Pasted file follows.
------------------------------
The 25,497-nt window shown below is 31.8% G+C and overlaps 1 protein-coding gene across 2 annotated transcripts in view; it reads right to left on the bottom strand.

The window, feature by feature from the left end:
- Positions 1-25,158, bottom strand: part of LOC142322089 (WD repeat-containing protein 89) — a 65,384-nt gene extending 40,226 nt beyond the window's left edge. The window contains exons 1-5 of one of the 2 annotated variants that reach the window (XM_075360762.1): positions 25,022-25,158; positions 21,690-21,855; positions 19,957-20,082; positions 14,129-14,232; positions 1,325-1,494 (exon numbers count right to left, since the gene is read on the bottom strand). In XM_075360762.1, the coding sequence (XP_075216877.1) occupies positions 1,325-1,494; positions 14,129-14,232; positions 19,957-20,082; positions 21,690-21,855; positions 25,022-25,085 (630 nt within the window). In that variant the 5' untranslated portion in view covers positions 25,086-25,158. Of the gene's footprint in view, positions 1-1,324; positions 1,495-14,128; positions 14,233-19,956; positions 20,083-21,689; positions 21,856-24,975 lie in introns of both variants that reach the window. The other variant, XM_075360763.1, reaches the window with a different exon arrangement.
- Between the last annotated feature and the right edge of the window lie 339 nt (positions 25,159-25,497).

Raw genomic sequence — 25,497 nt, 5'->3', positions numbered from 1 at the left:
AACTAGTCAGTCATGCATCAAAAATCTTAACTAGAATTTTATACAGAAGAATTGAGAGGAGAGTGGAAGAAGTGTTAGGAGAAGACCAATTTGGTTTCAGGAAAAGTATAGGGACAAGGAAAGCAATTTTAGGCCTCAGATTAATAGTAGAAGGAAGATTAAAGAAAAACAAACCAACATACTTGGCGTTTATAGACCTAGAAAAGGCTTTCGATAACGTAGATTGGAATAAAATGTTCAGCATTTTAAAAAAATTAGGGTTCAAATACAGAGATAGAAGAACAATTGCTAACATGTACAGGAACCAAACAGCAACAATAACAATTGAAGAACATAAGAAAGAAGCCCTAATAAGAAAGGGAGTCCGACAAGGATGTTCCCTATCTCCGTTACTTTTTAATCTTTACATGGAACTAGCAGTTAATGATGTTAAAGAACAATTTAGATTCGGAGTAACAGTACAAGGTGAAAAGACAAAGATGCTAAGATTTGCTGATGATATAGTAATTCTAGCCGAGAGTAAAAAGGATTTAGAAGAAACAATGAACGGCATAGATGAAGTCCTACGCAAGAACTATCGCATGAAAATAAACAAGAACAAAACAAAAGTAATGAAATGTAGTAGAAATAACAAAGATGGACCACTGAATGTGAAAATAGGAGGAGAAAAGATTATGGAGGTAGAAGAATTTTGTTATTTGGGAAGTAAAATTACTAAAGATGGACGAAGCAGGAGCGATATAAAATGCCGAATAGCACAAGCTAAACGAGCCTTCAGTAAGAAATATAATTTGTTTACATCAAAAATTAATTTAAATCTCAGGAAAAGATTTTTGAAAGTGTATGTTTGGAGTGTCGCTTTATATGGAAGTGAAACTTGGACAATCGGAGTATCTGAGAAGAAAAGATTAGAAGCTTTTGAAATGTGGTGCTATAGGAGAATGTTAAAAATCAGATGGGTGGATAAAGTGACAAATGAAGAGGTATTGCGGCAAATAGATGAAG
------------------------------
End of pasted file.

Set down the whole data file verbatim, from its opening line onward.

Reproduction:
The 25,497-nt window shown below is 31.8% G+C and overlaps 1 protein-coding gene across 2 annotated transcripts in view; it reads right to left on the bottom strand.

The window, feature by feature from the left end:
- Positions 1-25,158, bottom strand: part of LOC142322089 (WD repeat-containing protein 89) — a 65,384-nt gene extending 40,226 nt beyond the window's left edge. The window contains exons 1-5 of one of the 2 annotated variants that reach the window (XM_075360762.1): positions 25,022-25,158; positions 21,690-21,855; positions 19,957-20,082; positions 14,129-14,232; positions 1,325-1,494 (exon numbers count right to left, since the gene is read on the bottom strand). In XM_075360762.1, the coding sequence (XP_075216877.1) occupies positions 1,325-1,494; positions 14,129-14,232; positions 19,957-20,082; positions 21,690-21,855; positions 25,022-25,085 (630 nt within the window). In that variant the 5' untranslated portion in view covers positions 25,086-25,158. Of the gene's footprint in view, positions 1-1,324; positions 1,495-14,128; positions 14,233-19,956; positions 20,083-21,689; positions 21,856-24,975 lie in introns of both variants that reach the window. The other variant, XM_075360763.1, reaches the window with a different exon arrangement.
- Between the last annotated feature and the right edge of the window lie 339 nt (positions 25,159-25,497).

Raw genomic sequence — 25,497 nt, 5'->3', positions numbered from 1 at the left:
AACTAGTCAGTCATGCATCAAAAATCTTAACTAGAATTTTATACAGAAGAATTGAGAGGAGAGTGGAAGAAGTGTTAGGAGAAGACCAATTTGGTTTCAGGAAAAGTATAGGGACAAGGAAAGCAATTTTAGGCCTCAGATTAATAGTAGAAGGAAGATTAAAGAAAAACAAACCAACATACTTGGCGTTTATAGACCTAGAAAAGGCTTTCGATAACGTAGATTGGAATAAAATGTTCAGCATTTTAAAAAAATTAGGGTTCAAATACAGAGATAGAAGAACAATTGCTAACATGTACAGGAACCAAACAGCAACAATAACAATTGAAGAACATAAGAAAGAAGCCCTAATAAGAAAGGGAGTCCGACAAGGATGTTCCCTATCTCCGTTACTTTTTAATCTTTACATGGAACTAGCAGTTAATGATGTTAAAGAACAATTTAGATTCGGAGTAACAGTACAAGGTGAAAAGACAAAGATGCTAAGATTTGCTGATGATATAGTAATTCTAGCCGAGAGTAAAAAGGATTTAGAAGAAACAATGAACGGCATAGATGAAGTCCTACGCAAGAACTATCGCATGAAAATAAACAAGAACAAAACAAAAGTAATGAAATGTAGTAGAAATAACAAAGATGGACCACTGAATGTGAAAATAGGAGGAGAAAAGATTATGGAGGTAGAAGAATTTTGTTATTTGGGAAGTAAAATTACTAAAGATGGACGAAGCAGGAGCGATATAAAATGCCGAATAGCACAAGCTAAACGAGCCTTCAGTAAGAAATATAATTTGTTTACATCAAAAATTAATTTAAATCTCAGGAAAAGATTTTTGAAAGTGTATGTTTGGAGTGTCGCTTTATATGGAAGTGAAACTTGGACAATCGGAGTATCTGAGAAGAAAAGATTAGAAGCTTTTGAAATGTGGTGCTATAGGAGAATGTTAAAAATCAGATGGGTGGATAAAGTGACAAATGAAGAGGTATTGCGGCAAATAGATGAAG